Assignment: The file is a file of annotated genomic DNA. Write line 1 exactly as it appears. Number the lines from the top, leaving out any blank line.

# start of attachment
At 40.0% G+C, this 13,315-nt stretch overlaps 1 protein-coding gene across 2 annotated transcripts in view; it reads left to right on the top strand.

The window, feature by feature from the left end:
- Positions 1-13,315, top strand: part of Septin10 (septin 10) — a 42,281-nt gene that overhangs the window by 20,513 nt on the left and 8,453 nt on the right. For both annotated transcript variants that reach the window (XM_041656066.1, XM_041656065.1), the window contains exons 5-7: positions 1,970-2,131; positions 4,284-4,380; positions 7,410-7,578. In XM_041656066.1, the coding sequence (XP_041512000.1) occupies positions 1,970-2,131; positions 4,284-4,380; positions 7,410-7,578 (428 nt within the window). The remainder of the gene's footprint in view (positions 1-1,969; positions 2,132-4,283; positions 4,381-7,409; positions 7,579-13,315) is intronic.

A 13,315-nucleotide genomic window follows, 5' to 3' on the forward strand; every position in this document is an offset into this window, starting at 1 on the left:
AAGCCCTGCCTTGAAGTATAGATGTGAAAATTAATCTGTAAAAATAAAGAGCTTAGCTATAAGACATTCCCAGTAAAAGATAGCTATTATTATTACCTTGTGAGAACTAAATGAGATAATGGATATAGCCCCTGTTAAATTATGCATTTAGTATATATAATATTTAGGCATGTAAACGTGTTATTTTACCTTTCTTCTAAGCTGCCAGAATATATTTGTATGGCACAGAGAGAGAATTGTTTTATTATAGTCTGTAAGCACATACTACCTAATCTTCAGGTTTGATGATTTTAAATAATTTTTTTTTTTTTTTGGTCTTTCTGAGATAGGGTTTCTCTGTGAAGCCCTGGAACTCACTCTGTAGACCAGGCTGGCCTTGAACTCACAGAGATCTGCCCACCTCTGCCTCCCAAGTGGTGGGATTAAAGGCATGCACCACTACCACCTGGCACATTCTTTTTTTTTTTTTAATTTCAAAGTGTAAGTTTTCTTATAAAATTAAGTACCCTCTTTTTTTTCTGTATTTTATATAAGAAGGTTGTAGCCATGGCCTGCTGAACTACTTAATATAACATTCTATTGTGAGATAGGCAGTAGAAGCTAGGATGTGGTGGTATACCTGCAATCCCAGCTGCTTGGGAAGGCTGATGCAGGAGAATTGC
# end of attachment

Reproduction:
At 40.0% G+C, this 13,315-nt stretch overlaps 1 protein-coding gene across 2 annotated transcripts in view; it reads left to right on the top strand.